Midtown: A Place For Millennials To Eat, Play And Sleep
Millennials get blamed for a lot of things, but Midtown is thriving because of them. Developers and investors are rushing to provide the apartments and retail-driven concepts Midtown millennials want, and though Midtown is a rare Houston submarket with barriers to entry and is running out of space, it remains one of the city's most active apartment and retail markets.
Midtown absorbed roughly 1,400 apartment units in the last year, which represents roughly 10% of all multifamily absorption in Houston during the same time period, according to JLL.
Developers expect the demand to continue. JLL reports there are about 2,400 units under construction in Midtown to be completed by early 2021.
“I think [Midtown] will continue to grow and develop a bit more," HFF Director Dustin Selzer said. "There are some parts of Midtown that are not fully developed. Over the next five years, the micro-neighborhoods will continue to develop and [add] more retail, multifamily. People will continue to move there."
The attractiveness of Midtown includes the city's growing population, the centralized location, the walkability and the accessibility of retail, restaurants and entertainment-driven concepts, JLL Managing Director Greg Austin said.
Midtown is also a short commute to downtown, the Medical Center, NRG Stadium and Montrose. Unlike many other communities in Houston, it is ringed by natural barriers that contain the growth.
“It is a popular spot for the under 40 crowd," Austin said. "There are a lot of restaurants, bars and nice rental housing [developments], and not a huge single-family residential housing stock.”
The young people moving to the Inner Loop community prefer to live in apartments, which can be linked to the convenience of rental properties but also to the rise of student loan debt, higher housing costs and stagnant wage growth.
Many of the mid- and high-rise residential towers dominating the market feature ground-level retail or are near mixed-use environments.
Some of the new developments in the works include the Midtown Superblock, home of McGowen Station, an eight-story, 315-unit luxury apartment project by Camden Property Trust and Mid Main, a six-story, 363-unit mixed-use residential building by RHS Interests.
Last week, Australia-based Caydon Property Group closed on a 30K SF property, its third site in Midtown. The first phase of the Caydon's mixed-use development, which spans over three city blocks, will be completed in mid-2019 and includes The Midtown, a $200M, 28-story residential project with 13K SF for ground-level retail on Drew Street.
The Morgan Group is also constructing an eight-story, 260-unit mid-rise multifamily community anchored by a 40K SF Whole Foods Market.
Since most of the land in Midtown is already occupied with some type of property, developers will have to repurpose or redevelop land — a growing trend in the Inner Loop spurred by competition and demand, Austin said.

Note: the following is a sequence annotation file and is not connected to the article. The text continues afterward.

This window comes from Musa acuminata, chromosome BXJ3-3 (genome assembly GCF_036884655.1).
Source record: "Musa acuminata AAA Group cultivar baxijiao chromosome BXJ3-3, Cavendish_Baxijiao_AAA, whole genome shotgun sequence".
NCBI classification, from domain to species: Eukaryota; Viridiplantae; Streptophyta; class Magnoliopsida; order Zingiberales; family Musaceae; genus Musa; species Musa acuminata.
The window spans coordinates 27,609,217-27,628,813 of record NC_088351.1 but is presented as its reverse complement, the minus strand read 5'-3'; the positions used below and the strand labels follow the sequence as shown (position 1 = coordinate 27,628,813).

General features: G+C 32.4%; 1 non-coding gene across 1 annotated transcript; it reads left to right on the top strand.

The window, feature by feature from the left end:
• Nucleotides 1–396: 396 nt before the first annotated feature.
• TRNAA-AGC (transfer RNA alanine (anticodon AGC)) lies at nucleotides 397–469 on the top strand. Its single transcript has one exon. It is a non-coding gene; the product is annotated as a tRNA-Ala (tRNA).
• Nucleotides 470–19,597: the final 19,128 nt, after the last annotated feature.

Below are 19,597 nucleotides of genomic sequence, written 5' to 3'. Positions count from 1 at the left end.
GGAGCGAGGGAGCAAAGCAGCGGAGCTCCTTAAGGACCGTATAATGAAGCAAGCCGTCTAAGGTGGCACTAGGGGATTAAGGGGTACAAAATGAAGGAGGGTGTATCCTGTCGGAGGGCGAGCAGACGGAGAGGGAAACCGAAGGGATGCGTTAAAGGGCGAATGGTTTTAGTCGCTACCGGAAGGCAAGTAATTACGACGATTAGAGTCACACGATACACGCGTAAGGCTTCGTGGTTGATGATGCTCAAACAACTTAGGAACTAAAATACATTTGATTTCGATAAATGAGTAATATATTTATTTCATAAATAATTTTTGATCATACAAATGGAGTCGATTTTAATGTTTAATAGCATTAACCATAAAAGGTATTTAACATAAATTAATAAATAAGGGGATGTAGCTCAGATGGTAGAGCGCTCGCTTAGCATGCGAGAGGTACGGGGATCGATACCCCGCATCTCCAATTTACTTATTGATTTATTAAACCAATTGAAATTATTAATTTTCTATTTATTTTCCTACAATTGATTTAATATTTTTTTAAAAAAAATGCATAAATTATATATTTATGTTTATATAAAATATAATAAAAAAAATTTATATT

That means Midtown is getting taller. Vertical developments are not only more fiscally responsible with the rising cost of Midtown properties, but also meet millennials' demand for walkability between their homes and retail centers, Austin said.
“[Millennials] want to be able to walk to where they shop, where they eat and where they visit with their friends,” he said.
Walkability is becoming a national phenomenon, Austin said. Most residential real estate developers, especially those building in populated areas, are looking to tie in retail concepts.
"Retail developers come in and want to establish a foothold in that area because they know they are going to have a good pool to draw from,” he said. “In Downtown and Midtown, you will see residential and retail development go hand and hand. If multifamily residential [development] stopped in Midtown; retail would slow down as well.”
Midtown Houston Director Marlon Marshall agreed that walkability is a key component of the area's success.
"With Midtown being one of Houston's most walkable communities and our continued expansion of options for public transportation, we're able to offer connectivity to places of employment, healthcare, arts, entertainment and nightlife," he said in an email. "The new developments will only add to our district's vibrancy while increasing visibility and accessibility for housing, restaurants, services, cultural facilities, parks, and entertainment venues in Houston."
The robust restaurant and retail market is also stimulating investment in Midtown's nightlife scene.
Union Venture Group is opening two new concepts, 77 Degrees and Jack & Ginger's Irish Pub, on Brazos Street near other new bars.
“We always appreciate the walkability of Midtown," Union Venture Group co-owner Darren Van Delden said. "A lot of people can live here, shop here, eat here, dine here, and go to bars here. And, they don’t have to run around town. It is really convenient, and we find it to be very attractive.”